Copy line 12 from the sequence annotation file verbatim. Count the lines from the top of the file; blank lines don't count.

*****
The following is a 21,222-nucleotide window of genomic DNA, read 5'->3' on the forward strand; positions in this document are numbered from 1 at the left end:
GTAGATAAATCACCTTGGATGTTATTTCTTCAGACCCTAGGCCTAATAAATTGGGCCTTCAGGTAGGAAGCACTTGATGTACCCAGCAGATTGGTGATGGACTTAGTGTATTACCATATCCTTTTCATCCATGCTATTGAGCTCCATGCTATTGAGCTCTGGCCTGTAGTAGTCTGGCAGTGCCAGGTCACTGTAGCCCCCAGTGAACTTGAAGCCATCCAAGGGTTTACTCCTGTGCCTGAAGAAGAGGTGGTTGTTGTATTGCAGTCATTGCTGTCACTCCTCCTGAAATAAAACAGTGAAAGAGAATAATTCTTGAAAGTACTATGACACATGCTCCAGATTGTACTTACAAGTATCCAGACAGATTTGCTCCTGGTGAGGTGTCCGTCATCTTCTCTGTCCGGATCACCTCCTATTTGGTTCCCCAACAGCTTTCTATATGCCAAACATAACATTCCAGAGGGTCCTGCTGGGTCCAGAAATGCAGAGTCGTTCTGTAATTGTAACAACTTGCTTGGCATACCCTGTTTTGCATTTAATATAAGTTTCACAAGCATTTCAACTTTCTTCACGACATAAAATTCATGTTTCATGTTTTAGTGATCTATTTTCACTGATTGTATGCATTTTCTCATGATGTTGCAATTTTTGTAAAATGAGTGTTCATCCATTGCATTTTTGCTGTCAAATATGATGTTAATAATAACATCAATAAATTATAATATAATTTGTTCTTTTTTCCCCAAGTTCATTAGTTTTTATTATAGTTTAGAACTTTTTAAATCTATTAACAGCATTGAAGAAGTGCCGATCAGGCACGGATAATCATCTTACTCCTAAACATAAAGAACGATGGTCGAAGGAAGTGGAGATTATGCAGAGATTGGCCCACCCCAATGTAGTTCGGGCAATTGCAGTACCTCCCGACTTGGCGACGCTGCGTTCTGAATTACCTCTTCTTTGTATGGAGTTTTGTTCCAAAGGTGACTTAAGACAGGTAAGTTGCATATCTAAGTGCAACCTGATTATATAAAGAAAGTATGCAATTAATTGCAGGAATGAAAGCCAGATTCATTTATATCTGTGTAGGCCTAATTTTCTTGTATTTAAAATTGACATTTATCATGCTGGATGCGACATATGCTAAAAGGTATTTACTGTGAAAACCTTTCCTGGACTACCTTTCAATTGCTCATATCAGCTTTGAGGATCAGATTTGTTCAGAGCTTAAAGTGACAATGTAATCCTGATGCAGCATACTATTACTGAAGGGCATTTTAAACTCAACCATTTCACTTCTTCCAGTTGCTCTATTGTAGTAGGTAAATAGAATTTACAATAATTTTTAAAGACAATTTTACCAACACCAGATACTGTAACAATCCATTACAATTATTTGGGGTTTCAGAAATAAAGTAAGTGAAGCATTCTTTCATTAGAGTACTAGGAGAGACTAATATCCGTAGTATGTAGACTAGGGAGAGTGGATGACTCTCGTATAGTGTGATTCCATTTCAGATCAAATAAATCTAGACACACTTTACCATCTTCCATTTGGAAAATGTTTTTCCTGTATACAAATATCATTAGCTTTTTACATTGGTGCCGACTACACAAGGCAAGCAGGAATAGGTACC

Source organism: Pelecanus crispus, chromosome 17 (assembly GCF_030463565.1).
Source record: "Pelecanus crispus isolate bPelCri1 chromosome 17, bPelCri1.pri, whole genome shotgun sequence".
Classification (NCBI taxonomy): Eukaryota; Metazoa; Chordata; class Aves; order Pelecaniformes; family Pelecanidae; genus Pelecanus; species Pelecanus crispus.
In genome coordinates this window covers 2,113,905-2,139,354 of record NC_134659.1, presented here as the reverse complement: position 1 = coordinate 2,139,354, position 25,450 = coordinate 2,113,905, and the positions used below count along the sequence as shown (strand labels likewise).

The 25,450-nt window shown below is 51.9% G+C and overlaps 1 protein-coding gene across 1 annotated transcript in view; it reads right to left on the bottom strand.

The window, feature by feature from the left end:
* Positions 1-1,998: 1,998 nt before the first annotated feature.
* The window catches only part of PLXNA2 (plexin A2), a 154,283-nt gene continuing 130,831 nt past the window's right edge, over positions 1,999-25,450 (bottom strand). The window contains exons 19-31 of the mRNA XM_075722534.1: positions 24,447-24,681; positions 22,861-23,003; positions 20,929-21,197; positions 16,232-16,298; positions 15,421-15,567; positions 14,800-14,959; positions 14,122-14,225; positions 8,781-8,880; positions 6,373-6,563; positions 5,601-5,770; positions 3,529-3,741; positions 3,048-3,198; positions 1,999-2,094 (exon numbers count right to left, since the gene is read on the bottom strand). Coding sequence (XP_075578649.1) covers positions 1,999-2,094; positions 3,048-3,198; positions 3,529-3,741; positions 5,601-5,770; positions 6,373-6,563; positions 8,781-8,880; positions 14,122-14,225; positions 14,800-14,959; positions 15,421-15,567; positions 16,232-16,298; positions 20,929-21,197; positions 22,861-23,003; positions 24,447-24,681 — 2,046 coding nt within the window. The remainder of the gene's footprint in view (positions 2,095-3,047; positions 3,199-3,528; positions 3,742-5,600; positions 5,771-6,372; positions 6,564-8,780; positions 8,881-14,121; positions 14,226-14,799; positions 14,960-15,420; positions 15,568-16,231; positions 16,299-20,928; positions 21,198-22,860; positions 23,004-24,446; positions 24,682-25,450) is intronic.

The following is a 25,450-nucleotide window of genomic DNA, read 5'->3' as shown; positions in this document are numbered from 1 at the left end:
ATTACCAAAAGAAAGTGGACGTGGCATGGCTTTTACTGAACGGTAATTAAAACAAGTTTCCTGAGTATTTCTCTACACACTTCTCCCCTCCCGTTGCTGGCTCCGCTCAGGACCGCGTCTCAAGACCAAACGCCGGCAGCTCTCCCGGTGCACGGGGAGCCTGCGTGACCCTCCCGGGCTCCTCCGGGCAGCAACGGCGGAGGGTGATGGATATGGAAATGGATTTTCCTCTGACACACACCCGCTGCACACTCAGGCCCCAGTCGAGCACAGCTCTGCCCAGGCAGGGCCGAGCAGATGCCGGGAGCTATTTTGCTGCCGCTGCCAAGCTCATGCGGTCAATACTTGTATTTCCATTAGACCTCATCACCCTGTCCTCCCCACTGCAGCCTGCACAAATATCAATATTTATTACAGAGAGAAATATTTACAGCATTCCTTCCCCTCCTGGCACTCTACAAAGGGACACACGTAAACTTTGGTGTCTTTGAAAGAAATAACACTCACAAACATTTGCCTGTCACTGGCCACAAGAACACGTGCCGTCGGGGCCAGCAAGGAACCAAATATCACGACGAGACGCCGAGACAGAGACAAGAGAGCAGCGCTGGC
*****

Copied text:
ATTACCAAAAGAAAGTGGACGTGGCATGGCTTTTACTGAACGGTAATTAAAACAAGTTTCCTGAGTATTTCTCTACACACTTCTCCCCTCCCGTTGCTGGCTCCGCTCAGGACCGCGTCTCAAGACCAAACGCCGGCAGCTCTCCCGGTGCACGGGGAGCCTGCGTGACCCTCCCGGGCTCCTCCGGGCAGCAACGGCGGAGGGTGATGGATATGGAAATGGATTTTCCTCTGACACACACCCGCTGCACACTCAGGCCCCAGTCGAGCACAGCTCTGCCCAGGCAGGGCCGAGCAGATGCCGGGAGCTATTTTGCTGCCGCTGCCAAGCTCATGCGGTCAATACTTGTATTTCCATTAGACCTCATCACCCTGTCCTCCCCACTGCAGCCTGCACAAATATCAATATTTATTACAGAGAGAAATATTTACAGCATTCCTTCCCCTCCTGGCACTCTACAAAGGGACACACGTAAACTTTGGTGTCTTTGAAAGAAATAACACTCACAAACATTTGCCTGTCACTGGCCACAAGAACACGTGCCGTCGGGGCCAGCAAGGAACCAAATATCACGACGAGACGCCGAGACAGAGACAAGAGAGCAGCGCTGGC